We all have our private metrics by which we determine the rate at which Western Civilization is declining, civil society deracinating and withering, and the world generally going to hell in a hand basket. I know this because there are curmudgeons in our midst (to be carefully distinguished from gorillas in the mist) who keep me informed. For some, the slide down into a well deserved cultural oblivion can be measured by the number of grammatical errors in The Post and Courier, for others in the sartorial standards of "kids today," and for still others (and you know who you are) in the ratio of video screens to hymnals and prayer books in Episcopal parishes.
Though not so curmudgeonly as some, I, too, try to read the signs of the times, and there is one sign I pay particular attention to each summer and which, I regret to report, bodes ill for truth, justice, and my way. I refer to the price of watermelons: $5.99 apiece this week at the Piggly Wiggly. Who ever heard of a six dollar watermelon? Six dollars! And not only are these melons exorbitantly priced, they are defective. They are "seedless." Leaving aside the botanical perversity of a fruit without seeds (cf. Gn 1.11), one of the great pleasures of watermelon eating is spitting the seeds over the porch rail or, perhaps, at one's sister, with points awarded for distance and accuracy.
And I'm afraid things are much worse than even a contrary-to-the-Divine-intent six dollar seedless watermelon would indicate. Because there, in a bin just next to the contrary-to-the-Divine-intent six dollar seedless watermelons, are, I kid you not, "personal watermelons," also without seeds. This is a small cultivar, about the size of an anemic cantaloupe, intended for consumption by one.
The personal watermelon is a signpost on the way to a particularly modern kind of hell - albeit, like Eve's apple, a delicious one.
Enabled by the incredible potencies of digital technology and urged on by marketing marksmen, we live in an age of ever-increasing personalization and, inevitably, privatization.
This past spring, I happened to be driving late one afternoon down Calhoun Street past the MUSC bus stop. There must have been 25 or 30 people waiting on the bus, sitting along the low wall, and all of them – every single one of them – were hunched over, staring at the small screens of their smartphones, most with earphones. Here were people who worked in the same locale (if not actually together), who apparently lived in the same part of town, who at least had certain transportation needs or priorities in common, yet were not sharing stories, asking after one another's children, or making plans to get a beer together. They were 30 people together, but altogether alone, though their personal tastes – in music, in news, in reading – were being meticulously catered to through the magic of digital technology.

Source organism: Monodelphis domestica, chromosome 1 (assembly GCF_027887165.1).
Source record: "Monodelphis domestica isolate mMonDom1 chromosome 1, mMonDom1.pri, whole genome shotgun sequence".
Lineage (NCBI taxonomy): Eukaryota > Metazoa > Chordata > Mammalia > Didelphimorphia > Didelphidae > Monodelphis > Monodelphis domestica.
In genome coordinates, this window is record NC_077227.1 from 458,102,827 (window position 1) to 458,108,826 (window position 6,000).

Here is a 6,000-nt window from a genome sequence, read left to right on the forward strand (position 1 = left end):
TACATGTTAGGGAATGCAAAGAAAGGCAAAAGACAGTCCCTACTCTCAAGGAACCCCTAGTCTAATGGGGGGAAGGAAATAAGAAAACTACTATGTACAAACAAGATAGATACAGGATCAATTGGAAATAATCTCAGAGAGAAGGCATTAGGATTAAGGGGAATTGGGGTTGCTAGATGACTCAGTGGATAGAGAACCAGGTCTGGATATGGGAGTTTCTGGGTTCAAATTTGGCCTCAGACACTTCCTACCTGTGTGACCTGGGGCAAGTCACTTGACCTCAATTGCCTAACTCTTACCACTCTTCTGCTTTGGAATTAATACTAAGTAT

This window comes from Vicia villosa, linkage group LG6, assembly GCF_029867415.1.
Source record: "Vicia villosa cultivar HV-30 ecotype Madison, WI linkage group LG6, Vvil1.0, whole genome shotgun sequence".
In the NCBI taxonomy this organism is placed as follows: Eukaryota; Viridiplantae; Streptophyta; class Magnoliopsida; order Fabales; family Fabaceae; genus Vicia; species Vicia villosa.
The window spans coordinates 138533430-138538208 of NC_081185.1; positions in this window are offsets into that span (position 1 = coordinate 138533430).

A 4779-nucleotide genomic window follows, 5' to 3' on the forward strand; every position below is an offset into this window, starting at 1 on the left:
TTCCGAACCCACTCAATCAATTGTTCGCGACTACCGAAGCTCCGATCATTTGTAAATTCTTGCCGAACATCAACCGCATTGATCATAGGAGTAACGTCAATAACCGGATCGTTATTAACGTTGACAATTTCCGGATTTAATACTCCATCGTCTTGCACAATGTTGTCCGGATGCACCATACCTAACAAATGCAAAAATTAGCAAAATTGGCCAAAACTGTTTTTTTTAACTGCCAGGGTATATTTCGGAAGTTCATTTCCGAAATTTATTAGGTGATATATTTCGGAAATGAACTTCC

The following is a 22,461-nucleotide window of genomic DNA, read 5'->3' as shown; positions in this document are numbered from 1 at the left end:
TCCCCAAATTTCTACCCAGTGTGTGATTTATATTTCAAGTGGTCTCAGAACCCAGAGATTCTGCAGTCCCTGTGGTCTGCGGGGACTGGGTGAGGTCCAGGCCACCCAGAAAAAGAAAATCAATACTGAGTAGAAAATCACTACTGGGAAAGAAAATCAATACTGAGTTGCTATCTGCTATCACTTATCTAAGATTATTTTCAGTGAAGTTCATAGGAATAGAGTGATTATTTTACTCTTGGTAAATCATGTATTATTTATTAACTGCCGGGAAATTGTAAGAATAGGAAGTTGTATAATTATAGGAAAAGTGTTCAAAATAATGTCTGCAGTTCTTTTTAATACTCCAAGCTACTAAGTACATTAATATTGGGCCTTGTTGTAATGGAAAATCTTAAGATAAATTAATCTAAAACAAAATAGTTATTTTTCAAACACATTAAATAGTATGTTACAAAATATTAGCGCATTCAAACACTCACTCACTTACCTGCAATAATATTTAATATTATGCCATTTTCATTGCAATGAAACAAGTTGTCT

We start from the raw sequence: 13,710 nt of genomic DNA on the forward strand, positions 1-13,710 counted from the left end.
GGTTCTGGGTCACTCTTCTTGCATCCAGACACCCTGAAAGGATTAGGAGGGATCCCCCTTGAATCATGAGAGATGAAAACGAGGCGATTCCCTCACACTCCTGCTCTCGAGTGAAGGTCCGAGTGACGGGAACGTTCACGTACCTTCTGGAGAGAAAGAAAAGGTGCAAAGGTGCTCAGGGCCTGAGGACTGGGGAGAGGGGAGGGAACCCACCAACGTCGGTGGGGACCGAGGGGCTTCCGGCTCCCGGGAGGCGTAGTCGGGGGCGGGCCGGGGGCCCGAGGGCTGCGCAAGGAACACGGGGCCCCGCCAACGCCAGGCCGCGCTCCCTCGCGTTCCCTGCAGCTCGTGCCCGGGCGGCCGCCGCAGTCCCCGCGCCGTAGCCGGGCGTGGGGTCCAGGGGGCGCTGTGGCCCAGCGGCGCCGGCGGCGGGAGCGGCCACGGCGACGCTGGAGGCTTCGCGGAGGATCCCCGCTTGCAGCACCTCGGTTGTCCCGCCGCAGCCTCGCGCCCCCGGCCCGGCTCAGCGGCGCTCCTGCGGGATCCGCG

It is an isolating dynamic to which we middle class Americans, raised to be consumers, are particularly liable. In 2005, the sociologists Christian Smith and Melinda Lundquist published Soul Searching: the Spiritual Lives of American Teenagers (Oxford University Press), in which they famously described the religion of young people (which they learn from their parents and in their churches) as "Moral Therapeutic Deism." They described this religion's god as,
"... primarily a divine Creator and Law giver. He designed the universe and establishes moral law and order. But this God is not Trinitarian; he did not speak through the Torah or the prophets of Israel, was never resurrected from the dead, and does not fill and transform people through his Spirit. This God is not demanding. He actually can't be, since his job is to solve our problems and make people feel good. In short, God is something like a combination Divine Butler and Cosmic Therapist."
"A Divine Butler and Cosmic Therapist" – in other words, a very personal and private Lord and Savior. There is, of course, a very important truth in the evangelical Protestant language of "personal Lord and Savior": I am a sinner, and I must repent, and I can and must because, it is true, Jesus loves me. But it is an easy slide into conceiving of a god who exists to serve me and my needs, to make me feel better about myself (absent any need for repentance), and who would not dare question, and wouldn't want me to question, the dictates of my own private judgment.
But the Gospel calls us out of ourselves and towards our neighbor. Jesus is the common Lord and Savior of all Christians, and we serve him together in his Church, which is his Bride – his one and only Bride, for, as it has been said, our Lord is no polygamist. He is calling us together into a new community of love, which is personal (real love always is) but not particularly private, because it is and must be shared. To prepare for that heaven, we must push back against the encroachments of our modern isolating hell. The place to begin, of course, is to share with our brothers and sisters in the Communion of Christ's Body and Blood at Mass. And perhaps a good second step is to share with friends and neighbors a very large, public, and social watermelon, complete with seeds, on a sunny summer Sunday afternoon.
-- Fr. Patrick Allen